Friday, March 15, 2013

A Fit of Koreaboo Pique

American news reporting on North Korea continues to astound me, and I mean that in the least generous way possible. Maybe in another life I would have been an international correspondent or writer covering the situation on the Korean peninsula, but—oh well. Despite the fact that I am probably preaching to the choir, I am still irritated enough that I feel compelled to provide you, dear faithful blog reader/Internet searcher who has stumbled across my blog/family member, with the means to educate yourselves if you so please! Here are Internet things dealing with the Koreas that I like:

  • Ask A Korean! - This is the best English language blog on South Korea, for fairly obvious reasons. (Those reasons are: it's written by a Korean who writes well.) If you are an expat blogger you probably follow him already (and if you don't, you should). While The Korean currently resides in Virginia, he keeps abreast of news and I see stories on his blog that I don't see anywhere else in English. He's also written a few well-researched and extensive series on assorted issues in South Korea: the presidents, the suicide rate, the financial crisis, etc.

    The downside is that The Korean is a lawyer, so he can get called away from blogging for long periods of time. He also is a bit of a food and language snob, so once in a while there are rants about the purity of Korean food or language or whatever that makes me roll my eyes, but he seems to know that he's being irrational.

    For those of you that care, The Korean also does not apologize or care about being flamingly, staunchly liberal.

    If you are at all curious about Korea, this is the blog to add to your feed.
  • NK News - I don't follow this one but I read it occasionally. Any article here will certainly provide more depth and insight than most American news programs.
  • Daily NK - What makes this news site exceptional is that it's run by North Korean defectors who still have ties back home. The result is not only real information instead of meaningless echo chamber speculation, but a more nuanced look into the country beyond the international image of  one crazy (or corrupt, or both) leader and a vague notion of hungry citizens. If you follow nothing else from this list, follow this one. The link here is to their English page; they publish in Korean, Chinese, and Japanese as well.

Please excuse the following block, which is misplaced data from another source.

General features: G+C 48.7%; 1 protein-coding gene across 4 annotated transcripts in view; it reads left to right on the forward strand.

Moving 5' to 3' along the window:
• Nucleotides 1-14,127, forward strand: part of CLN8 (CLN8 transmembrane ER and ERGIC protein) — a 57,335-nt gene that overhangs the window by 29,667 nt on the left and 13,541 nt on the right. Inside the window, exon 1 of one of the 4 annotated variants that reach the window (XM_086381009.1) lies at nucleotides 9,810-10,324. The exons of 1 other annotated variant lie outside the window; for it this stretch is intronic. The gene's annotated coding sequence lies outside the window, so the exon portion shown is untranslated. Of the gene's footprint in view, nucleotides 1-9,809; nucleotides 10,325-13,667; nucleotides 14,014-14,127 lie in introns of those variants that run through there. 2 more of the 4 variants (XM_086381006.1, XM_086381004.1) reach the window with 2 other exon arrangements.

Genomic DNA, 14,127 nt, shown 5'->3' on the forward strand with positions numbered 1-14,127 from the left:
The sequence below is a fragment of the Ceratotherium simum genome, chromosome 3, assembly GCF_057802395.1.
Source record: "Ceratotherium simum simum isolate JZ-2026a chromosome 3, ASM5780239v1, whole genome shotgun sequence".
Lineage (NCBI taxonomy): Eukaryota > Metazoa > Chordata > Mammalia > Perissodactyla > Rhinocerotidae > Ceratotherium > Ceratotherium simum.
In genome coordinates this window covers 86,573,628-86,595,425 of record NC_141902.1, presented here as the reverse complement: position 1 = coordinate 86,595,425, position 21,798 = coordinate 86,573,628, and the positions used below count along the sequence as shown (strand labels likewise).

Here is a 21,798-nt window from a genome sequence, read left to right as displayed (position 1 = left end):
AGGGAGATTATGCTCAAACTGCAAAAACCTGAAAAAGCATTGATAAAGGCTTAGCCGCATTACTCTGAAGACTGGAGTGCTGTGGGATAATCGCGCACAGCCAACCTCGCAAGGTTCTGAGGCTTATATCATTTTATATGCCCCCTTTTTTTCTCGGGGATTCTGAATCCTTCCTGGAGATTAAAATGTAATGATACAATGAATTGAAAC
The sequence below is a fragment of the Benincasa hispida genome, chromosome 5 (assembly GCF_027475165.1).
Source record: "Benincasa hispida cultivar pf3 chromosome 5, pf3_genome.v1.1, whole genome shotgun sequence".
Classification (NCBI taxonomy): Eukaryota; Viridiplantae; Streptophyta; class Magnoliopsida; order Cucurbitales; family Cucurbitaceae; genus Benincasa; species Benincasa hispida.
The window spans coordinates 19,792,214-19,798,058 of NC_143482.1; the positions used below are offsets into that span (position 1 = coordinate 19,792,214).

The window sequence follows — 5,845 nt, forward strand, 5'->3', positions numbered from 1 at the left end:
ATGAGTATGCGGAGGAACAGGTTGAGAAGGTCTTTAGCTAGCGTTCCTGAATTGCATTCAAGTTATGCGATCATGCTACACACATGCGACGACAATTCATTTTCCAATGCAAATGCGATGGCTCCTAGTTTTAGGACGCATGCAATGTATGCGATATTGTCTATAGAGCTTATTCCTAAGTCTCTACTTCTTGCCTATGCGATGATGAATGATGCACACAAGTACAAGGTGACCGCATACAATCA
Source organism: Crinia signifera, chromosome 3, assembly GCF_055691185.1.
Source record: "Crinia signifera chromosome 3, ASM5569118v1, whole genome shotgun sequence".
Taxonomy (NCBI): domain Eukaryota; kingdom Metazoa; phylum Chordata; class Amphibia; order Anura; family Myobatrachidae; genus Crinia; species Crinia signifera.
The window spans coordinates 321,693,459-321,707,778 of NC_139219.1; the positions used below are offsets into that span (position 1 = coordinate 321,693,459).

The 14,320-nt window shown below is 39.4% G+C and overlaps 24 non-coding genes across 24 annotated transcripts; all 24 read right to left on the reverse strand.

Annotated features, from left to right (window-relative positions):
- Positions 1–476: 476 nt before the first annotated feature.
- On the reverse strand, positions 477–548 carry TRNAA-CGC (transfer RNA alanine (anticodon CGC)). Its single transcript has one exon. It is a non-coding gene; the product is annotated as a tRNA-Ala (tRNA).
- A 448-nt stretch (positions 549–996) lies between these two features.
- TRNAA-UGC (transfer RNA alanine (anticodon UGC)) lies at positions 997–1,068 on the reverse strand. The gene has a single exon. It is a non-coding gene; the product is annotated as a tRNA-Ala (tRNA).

• Justice for North Korea - The Facebook page for the charity my friend Breda works at. She's a grad student in international relations at Korea University, with a focus on North Korea and reunification, so Breda is not a stupid ignorant American when it comes to the issues. She (and maybe some of the other JFNK volunteers) maintain the Facebook page and regularly post links to assorted articles that are usually insightful and nuanced interpretations of events. (I say "usually" only because I will skim past articles now and then and not read them, so I can't vouch for EVERY SINGLE THING posted.) It's always in English, no worries.

Also there are some books that are good. Here are ones that I like:

  • Under the Loving Care of the Fatherly Leader - It is definitely a bit outdated (last updated in 2010), but holy shit this tome on North Korea is fairly exhaustive and great and I will definitely be re-reading it in the near future to re-absorb things I missed the first time.
  • Korea's Place in the Sun - Bruce Cumings is basically the senior White Expat Expert on Korea, though not without controversy. This book was banned in South Korea for a while (I think by Chun Doo-hwan?) and at least one other Korean specialist has accused him of being a North Korean apologist, so there you go. I haven't read this one, but I did read his history of the Korean war, which I felt was very thorough and as impartial as possible.
  • This is Paradise! My North Korean Childhood - This one is a short, easy read that sometimes suffers from language clunkiness (translated from Korean to French to English, as I recall) but is invaluable as a firsthand account of living in North Korea written by a North Korean. It's not Escape From Camp 14 which I can't bring myself to read, despite my interest in North Korea, because I KNOW it'll be depressing. If you feel the same way, this one is a good substitute.
Happy Pi Day! And to my friends still in Korea, happy white day!

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